invading Greek troops after the First World War, and was
considered an enemy of the new Republic of Turkey. In the
end, the Turkish delegation at Lausanne was forced to accept
the Patriarchate's continued presence in Istanbul. The
Treaty guarantees the rights of "non-Muslim minorities" to
"establish, manage and control" religious institutions. But,
she averred defensively, the treaty -- the "founding document
of the Republic" -- does not state that the Patriarch has
ecumenical status, and the GOT therefore maintains that he
represents only the Greek Orthodox of Istanbul.
6. (U) We noted that the Lausanne Treaty is an 80-year-old
document and that it does not reflect contemporary Western
values. There is nothing preventing the GOT from expanding
the concept of minority rights beyond the bounds of Lausanne.
Bayazit claimed that relations between the GOT and Patriarch
have improved steadily over time. The GOT long ago ceased
interfering in the internal affairs of the Patriarchate or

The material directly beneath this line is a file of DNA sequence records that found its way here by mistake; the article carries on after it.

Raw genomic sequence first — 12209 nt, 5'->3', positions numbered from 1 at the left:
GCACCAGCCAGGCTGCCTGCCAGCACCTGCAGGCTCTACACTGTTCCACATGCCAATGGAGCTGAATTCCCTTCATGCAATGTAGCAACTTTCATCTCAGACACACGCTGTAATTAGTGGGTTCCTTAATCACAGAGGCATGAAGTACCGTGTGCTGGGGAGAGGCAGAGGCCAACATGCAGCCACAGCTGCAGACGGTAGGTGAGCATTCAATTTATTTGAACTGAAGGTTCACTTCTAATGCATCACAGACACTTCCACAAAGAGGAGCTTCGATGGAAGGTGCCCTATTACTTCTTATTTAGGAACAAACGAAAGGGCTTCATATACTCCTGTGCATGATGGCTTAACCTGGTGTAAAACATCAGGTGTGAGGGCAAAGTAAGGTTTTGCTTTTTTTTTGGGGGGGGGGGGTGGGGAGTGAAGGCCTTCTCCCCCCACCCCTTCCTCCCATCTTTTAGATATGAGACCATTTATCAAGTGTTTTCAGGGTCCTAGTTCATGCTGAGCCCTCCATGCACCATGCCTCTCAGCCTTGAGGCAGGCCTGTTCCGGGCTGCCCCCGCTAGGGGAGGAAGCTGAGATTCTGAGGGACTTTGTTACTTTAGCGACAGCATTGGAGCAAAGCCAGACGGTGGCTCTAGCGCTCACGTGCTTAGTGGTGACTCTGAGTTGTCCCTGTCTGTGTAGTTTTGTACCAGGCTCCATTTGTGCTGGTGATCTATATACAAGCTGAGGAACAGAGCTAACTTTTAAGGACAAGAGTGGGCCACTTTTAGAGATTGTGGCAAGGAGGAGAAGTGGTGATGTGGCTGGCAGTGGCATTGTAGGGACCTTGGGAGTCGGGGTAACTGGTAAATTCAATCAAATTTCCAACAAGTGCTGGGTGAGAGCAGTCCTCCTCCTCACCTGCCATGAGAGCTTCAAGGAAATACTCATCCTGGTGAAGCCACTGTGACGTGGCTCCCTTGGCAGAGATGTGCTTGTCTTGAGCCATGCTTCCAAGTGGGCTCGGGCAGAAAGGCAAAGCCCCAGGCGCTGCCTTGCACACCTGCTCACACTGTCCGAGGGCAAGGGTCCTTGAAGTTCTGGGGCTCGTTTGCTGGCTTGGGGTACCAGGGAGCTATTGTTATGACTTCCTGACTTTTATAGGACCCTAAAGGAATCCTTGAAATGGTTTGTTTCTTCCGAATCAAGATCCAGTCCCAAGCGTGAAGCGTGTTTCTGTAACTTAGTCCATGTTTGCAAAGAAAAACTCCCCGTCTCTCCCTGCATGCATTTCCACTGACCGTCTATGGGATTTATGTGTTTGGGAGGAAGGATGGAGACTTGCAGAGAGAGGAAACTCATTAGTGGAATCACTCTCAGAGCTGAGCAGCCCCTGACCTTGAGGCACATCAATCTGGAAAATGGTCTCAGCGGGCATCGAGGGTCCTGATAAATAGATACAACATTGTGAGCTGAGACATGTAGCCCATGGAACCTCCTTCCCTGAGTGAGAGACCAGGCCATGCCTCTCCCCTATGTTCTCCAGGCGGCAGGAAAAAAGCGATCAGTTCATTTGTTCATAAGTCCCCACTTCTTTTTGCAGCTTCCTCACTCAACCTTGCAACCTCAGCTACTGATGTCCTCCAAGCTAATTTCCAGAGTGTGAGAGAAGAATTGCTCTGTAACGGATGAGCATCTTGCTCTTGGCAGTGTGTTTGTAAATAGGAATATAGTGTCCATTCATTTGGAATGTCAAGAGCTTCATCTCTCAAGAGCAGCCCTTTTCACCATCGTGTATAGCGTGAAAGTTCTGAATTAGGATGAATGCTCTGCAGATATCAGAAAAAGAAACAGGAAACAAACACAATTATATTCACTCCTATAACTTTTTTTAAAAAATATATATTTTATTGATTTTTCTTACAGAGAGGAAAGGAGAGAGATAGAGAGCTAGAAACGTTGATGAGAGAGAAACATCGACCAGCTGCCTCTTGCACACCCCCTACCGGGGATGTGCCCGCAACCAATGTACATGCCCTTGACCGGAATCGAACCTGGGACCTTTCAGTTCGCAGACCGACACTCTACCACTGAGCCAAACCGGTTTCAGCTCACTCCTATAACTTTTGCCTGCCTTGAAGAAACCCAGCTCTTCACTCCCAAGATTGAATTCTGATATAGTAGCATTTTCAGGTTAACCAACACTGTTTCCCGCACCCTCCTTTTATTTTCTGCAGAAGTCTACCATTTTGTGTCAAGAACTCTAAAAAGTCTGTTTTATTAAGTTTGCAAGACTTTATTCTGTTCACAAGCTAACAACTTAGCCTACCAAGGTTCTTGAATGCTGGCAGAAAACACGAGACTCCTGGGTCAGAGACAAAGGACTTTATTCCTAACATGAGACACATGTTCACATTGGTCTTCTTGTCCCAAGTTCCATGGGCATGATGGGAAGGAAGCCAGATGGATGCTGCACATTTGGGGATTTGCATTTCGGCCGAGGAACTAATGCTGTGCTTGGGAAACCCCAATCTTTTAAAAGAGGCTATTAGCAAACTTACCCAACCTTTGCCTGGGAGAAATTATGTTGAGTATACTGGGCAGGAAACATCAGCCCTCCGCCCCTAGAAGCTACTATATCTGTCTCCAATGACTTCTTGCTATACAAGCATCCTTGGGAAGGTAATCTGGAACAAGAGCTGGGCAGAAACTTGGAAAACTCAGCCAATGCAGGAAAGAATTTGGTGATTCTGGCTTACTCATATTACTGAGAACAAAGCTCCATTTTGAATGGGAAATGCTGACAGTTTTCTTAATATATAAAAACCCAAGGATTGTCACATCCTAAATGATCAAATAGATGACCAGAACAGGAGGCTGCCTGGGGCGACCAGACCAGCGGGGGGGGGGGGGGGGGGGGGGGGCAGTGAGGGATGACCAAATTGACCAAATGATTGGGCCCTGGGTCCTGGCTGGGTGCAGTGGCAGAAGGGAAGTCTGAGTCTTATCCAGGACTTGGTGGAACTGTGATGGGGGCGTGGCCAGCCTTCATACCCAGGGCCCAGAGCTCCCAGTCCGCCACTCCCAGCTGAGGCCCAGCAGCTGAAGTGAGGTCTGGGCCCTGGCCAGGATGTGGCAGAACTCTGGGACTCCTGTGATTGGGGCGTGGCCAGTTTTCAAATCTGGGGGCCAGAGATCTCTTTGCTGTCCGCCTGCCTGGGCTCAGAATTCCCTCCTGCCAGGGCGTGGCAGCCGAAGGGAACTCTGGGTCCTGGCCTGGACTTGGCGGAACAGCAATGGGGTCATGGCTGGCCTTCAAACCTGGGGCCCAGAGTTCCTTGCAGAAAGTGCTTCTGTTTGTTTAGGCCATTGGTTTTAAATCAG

restricting the Patriarch's travel. However, the issue
remains sensitive. The GOT will have to move carefully in
any further efforts to loosen restrictions on the
Patriarchate, lest "nationalists and other marginal groups"
use such reforms to stir political controversy. "People
don't forget that the Patriarchate is an institution that
tried to destroy the State," she said.
Ecumenical Title Dates to 6th Century
7. (U) According to the Ecumenical Patriarchate, the term
"ecumenical" was first granted to the Patriarch of
Constantinople in the sixth century by a synod, and has been
used ever since. The Ecumenical Patriarchate currently has
competence and jurisdiction over the Orthodox churches of a
number of countries in Europe and the Americas, as well as
Australia. The Ecumenical Patriarch provides spiritual
leadership for approximately 40 dioceses, including thousands
of churches, philanthropic and educational institutions, and
millions of Orthodox faithful. In addition, the Holy Synod
of the Ecumenical Patriarchate conducts the elections of
bishops and archbishops for the dioceses under its authority.